That's the magic of beer - from crawling on all fours, to running on two. Of course... it usually works the other way around, but... there ya go.

I've had that .gif running on the side for about 5 min now, hilarious!

9/02/2011 05:37:00 AM  
Blogger julie said...

Awesome, Joan. He looks like a leaping lemur towards the end, there :)

9/02/2011 07:31:00 AM  
Blogger mushroom said...

Now I know how to keep them from raiding the cat food.

9/02/2011 08:13:00 AM  
Blogger C A W said...

Funny you should mention Churchill.

That he was crucial in defeating Hitler will always be a righteous source of pride for his legacy.

The sacrifices of the Russian people in defeating Hitler will always be a righteous source of pride for them.

BUT...

The Red Army engaged in wanton rape and plunder in Easter Europe and in the defeated Berlin, a practice which was sanctioned all the way from the top. To paraphrase, Stalin said something like: "Oh, these guys work hard, give them a break!"

AND...

Winston Churchill's politics towards India during World War II was, with its manmade and intentional famine, every bit as genocidal as Stalin's politics towards the Ukraine. If you wish to learn more, please read:

Muskerjee, Madhusree ; Churchill’s Secret War - The British Empire and the Ravaging of India During World War II.

I tell you this, because you need a fuller and more rounded picture of the people you idolize. Sometimes I feel your moving to the right in politics is just a way to embrace the status quo, which surely is an easy stance to take, and a way to take the brunt off caused by your youthful radicalism. Ah, well!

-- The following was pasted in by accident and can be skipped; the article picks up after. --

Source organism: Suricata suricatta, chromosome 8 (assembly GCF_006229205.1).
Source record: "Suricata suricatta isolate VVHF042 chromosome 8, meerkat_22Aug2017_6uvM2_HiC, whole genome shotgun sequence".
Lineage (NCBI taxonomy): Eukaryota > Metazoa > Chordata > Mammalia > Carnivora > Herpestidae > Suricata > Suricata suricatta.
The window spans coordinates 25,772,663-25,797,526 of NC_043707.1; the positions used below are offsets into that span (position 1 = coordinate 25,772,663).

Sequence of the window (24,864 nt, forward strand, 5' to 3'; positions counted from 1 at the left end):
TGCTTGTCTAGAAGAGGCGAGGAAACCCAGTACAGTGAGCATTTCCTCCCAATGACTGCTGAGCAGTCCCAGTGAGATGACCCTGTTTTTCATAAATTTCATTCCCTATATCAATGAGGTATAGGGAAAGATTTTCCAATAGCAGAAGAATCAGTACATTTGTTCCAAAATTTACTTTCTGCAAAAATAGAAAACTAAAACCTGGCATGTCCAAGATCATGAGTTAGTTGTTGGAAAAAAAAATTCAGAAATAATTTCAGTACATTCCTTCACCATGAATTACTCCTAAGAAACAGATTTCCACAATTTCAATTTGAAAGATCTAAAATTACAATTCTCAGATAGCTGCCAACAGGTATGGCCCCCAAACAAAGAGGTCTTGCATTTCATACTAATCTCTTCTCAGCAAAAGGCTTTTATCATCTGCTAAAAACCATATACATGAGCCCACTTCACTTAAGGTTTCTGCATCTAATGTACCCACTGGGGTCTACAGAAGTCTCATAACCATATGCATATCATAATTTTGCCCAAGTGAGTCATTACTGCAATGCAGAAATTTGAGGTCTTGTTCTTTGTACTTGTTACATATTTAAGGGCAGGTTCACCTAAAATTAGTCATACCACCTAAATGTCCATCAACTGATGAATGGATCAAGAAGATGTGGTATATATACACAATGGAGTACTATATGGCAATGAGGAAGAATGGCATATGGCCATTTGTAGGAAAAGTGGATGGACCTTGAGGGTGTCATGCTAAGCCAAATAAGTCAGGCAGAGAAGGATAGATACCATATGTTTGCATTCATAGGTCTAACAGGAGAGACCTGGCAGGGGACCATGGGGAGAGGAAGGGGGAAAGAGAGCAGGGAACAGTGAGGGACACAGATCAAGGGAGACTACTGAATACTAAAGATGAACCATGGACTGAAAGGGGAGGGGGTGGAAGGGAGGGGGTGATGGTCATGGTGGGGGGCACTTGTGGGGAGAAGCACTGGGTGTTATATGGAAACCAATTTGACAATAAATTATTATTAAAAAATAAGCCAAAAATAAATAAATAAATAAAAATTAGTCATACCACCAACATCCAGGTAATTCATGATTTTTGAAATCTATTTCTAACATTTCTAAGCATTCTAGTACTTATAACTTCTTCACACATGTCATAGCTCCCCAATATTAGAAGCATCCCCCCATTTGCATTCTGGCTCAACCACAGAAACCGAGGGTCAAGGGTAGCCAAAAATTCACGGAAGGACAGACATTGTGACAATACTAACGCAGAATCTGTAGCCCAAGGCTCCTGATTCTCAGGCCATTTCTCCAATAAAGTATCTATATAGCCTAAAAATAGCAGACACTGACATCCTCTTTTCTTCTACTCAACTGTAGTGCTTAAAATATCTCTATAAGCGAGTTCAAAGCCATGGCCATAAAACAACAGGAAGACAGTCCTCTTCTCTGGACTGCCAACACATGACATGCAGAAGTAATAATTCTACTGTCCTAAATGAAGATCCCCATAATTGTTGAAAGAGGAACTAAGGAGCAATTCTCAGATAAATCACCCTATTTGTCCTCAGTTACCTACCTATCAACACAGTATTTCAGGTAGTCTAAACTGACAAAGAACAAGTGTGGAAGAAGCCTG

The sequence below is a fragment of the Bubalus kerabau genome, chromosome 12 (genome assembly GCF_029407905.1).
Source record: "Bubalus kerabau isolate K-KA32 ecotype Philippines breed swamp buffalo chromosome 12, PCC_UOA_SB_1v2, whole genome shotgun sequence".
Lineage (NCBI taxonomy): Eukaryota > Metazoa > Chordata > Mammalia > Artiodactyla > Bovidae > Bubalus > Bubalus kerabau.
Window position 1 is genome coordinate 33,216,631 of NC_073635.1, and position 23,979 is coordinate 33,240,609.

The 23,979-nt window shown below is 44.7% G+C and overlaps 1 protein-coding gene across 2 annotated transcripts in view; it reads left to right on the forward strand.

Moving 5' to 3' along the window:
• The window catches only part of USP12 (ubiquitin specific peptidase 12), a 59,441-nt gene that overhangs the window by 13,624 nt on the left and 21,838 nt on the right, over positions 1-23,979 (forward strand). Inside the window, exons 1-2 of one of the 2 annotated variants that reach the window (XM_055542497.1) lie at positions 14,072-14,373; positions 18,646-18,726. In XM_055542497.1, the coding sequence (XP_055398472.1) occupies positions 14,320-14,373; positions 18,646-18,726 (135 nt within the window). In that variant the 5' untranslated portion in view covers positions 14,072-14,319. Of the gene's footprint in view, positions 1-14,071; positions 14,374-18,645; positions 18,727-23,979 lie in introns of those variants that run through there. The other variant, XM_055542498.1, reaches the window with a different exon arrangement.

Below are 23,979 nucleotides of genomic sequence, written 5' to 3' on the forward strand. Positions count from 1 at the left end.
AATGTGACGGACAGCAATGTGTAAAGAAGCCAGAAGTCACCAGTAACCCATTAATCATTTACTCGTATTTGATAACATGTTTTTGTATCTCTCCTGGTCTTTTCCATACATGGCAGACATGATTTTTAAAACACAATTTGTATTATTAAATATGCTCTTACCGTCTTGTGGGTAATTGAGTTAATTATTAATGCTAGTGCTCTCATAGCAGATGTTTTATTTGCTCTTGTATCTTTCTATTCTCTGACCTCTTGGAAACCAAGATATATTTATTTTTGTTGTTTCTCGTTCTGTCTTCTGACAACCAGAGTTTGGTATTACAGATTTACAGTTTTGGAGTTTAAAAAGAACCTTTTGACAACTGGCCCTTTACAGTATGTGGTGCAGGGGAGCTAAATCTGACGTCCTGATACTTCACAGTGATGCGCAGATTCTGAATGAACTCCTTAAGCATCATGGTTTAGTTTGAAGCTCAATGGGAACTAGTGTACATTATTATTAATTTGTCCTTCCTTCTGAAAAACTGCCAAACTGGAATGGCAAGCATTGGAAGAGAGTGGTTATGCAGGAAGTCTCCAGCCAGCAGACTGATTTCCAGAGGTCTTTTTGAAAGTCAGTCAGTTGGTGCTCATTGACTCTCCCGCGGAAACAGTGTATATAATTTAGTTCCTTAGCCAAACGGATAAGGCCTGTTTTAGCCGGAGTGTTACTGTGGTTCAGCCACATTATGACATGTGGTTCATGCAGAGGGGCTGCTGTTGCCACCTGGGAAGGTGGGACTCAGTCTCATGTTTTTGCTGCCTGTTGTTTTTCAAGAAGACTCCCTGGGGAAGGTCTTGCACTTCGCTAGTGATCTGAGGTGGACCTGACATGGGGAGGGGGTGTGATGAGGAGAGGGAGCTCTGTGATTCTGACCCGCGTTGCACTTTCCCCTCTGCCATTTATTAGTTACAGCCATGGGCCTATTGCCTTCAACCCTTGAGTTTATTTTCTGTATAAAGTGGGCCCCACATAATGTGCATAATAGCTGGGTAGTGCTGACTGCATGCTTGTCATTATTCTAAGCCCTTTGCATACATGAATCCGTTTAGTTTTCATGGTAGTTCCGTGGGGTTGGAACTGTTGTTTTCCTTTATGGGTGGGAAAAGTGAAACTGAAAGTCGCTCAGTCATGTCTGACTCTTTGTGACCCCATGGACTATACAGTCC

9/06/2011 05:34:00 PM  
Blogger Gagdad Bob said...

All I said about Churchill is that he was probably a narcissist. Do you disagree?

9/06/2011 07:30:00 PM  
Blogger C A W said...

I do not disagree that Chuchill was probably a narcissist. The way you positioned him in your text, I interpreted it like you saw in him an instrument of God's will on Earth, as you seem to do with, among others, Abraham Lincoln.

9/07/2011 07:15:00 PM  
Blogger Gagdad Bob said...

Impossible to say. Aurobindo certainly thought so, for what it's worth.

It's a bit too easy to read back into history from the perspective of knowing what happened, so there are not too many people I would nominate as having clearly had world-historical missions. George Washington would be one.

Churchill was obviously a seriously flawed man, but it is difficult to think of anyone else who could have used rhetoric the way he did, to rally the country and hold off the Nazis until America's involvement. I wasn't aware of the magnitude of the famine, but an important point to bear in mind is what would have happened to India had Japan or Germany won the war. This was uppermost in Aurobindo's mind, since there were more than a few pro-Axis Indians, due to their antipathy toward the British.

9/07/2011 07:30:00 PM